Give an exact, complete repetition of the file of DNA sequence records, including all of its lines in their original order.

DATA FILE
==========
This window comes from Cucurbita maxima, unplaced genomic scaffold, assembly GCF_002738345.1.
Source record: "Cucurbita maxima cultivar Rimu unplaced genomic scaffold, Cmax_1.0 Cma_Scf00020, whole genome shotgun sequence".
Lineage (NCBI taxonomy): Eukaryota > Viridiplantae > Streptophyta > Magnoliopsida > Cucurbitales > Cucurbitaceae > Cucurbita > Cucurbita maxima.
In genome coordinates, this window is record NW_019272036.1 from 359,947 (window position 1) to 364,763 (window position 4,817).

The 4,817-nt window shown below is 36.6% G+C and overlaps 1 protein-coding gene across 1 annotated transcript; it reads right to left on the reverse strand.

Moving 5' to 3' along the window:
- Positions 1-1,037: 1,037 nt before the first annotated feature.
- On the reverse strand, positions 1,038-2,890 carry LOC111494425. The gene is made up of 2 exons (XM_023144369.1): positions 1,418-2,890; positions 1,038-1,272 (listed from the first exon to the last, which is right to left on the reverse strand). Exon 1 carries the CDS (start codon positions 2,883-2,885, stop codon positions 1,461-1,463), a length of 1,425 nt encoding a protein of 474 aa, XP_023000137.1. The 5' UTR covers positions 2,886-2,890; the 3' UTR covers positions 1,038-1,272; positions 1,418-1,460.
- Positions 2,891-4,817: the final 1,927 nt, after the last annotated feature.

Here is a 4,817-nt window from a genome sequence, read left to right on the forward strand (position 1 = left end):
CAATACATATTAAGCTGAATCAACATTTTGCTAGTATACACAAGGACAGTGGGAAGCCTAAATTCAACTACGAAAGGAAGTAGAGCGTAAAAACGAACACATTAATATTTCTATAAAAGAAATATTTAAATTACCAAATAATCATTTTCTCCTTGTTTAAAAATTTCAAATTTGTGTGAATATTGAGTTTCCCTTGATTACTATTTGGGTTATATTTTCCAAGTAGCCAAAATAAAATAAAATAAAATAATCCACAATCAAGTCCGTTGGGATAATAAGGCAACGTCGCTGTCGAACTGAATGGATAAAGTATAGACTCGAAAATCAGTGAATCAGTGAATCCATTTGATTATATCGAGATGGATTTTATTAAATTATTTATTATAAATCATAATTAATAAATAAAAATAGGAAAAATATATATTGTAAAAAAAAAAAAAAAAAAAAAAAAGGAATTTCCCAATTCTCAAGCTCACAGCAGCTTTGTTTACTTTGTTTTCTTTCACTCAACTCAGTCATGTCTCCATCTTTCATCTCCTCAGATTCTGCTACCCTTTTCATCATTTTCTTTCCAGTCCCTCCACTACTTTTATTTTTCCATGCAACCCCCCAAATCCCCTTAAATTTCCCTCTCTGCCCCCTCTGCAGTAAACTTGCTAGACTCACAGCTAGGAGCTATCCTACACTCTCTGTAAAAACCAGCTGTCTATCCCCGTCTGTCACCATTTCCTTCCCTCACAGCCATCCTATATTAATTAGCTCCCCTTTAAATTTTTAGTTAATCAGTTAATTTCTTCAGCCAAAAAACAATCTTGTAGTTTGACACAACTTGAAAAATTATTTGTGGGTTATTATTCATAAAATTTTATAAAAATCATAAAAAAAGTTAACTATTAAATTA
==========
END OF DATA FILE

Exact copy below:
This window comes from Cucurbita maxima, unplaced genomic scaffold, assembly GCF_002738345.1.
Source record: "Cucurbita maxima cultivar Rimu unplaced genomic scaffold, Cmax_1.0 Cma_Scf00020, whole genome shotgun sequence".
Lineage (NCBI taxonomy): Eukaryota > Viridiplantae > Streptophyta > Magnoliopsida > Cucurbitales > Cucurbitaceae > Cucurbita > Cucurbita maxima.
In genome coordinates, this window is record NW_019272036.1 from 359,947 (window position 1) to 364,763 (window position 4,817).

The 4,817-nt window shown below is 36.6% G+C and overlaps 1 protein-coding gene across 1 annotated transcript; it reads right to left on the reverse strand.

Moving 5' to 3' along the window:
- Positions 1-1,037: 1,037 nt before the first annotated feature.
- On the reverse strand, positions 1,038-2,890 carry LOC111494425. The gene is made up of 2 exons (XM_023144369.1): positions 1,418-2,890; positions 1,038-1,272 (listed from the first exon to the last, which is right to left on the reverse strand). Exon 1 carries the CDS (start codon positions 2,883-2,885, stop codon positions 1,461-1,463), a length of 1,425 nt encoding a protein of 474 aa, XP_023000137.1. The 5' UTR covers positions 2,886-2,890; the 3' UTR covers positions 1,038-1,272; positions 1,418-1,460.
- Positions 2,891-4,817: the final 1,927 nt, after the last annotated feature.

Here is a 4,817-nt window from a genome sequence, read left to right on the forward strand (position 1 = left end):
CAATACATATTAAGCTGAATCAACATTTTGCTAGTATACACAAGGACAGTGGGAAGCCTAAATTCAACTACGAAAGGAAGTAGAGCGTAAAAACGAACACATTAATATTTCTATAAAAGAAATATTTAAATTACCAAATAATCATTTTCTCCTTGTTTAAAAATTTCAAATTTGTGTGAATATTGAGTTTCCCTTGATTACTATTTGGGTTATATTTTCCAAGTAGCCAAAATAAAATAAAATAAAATAATCCACAATCAAGTCCGTTGGGATAATAAGGCAACGTCGCTGTCGAACTGAATGGATAAAGTATAGACTCGAAAATCAGTGAATCAGTGAATCCATTTGATTATATCGAGATGGATTTTATTAAATTATTTATTATAAATCATAATTAATAAATAAAAATAGGAAAAATATATATTGTAAAAAAAAAAAAAAAAAAAAAAAAGGAATTTCCCAATTCTCAAGCTCACAGCAGCTTTGTTTACTTTGTTTTCTTTCACTCAACTCAGTCATGTCTCCATCTTTCATCTCCTCAGATTCTGCTACCCTTTTCATCATTTTCTTTCCAGTCCCTCCACTACTTTTATTTTTCCATGCAACCCCCCAAATCCCCTTAAATTTCCCTCTCTGCCCCCTCTGCAGTAAACTTGCTAGACTCACAGCTAGGAGCTATCCTACACTCTCTGTAAAAACCAGCTGTCTATCCCCGTCTGTCACCATTTCCTTCCCTCACAGCCATCCTATATTAATTAGCTCCCCTTTAAATTTTTAGTTAATCAGTTAATTTCTTCAGCCAAAAAACAATCTTGTAGTTTGACACAACTTGAAAAATTATTTGTGGGTTATTATTCATAAAATTTTATAAAAATCATAAAAAAAGTTAACTATTAAATTA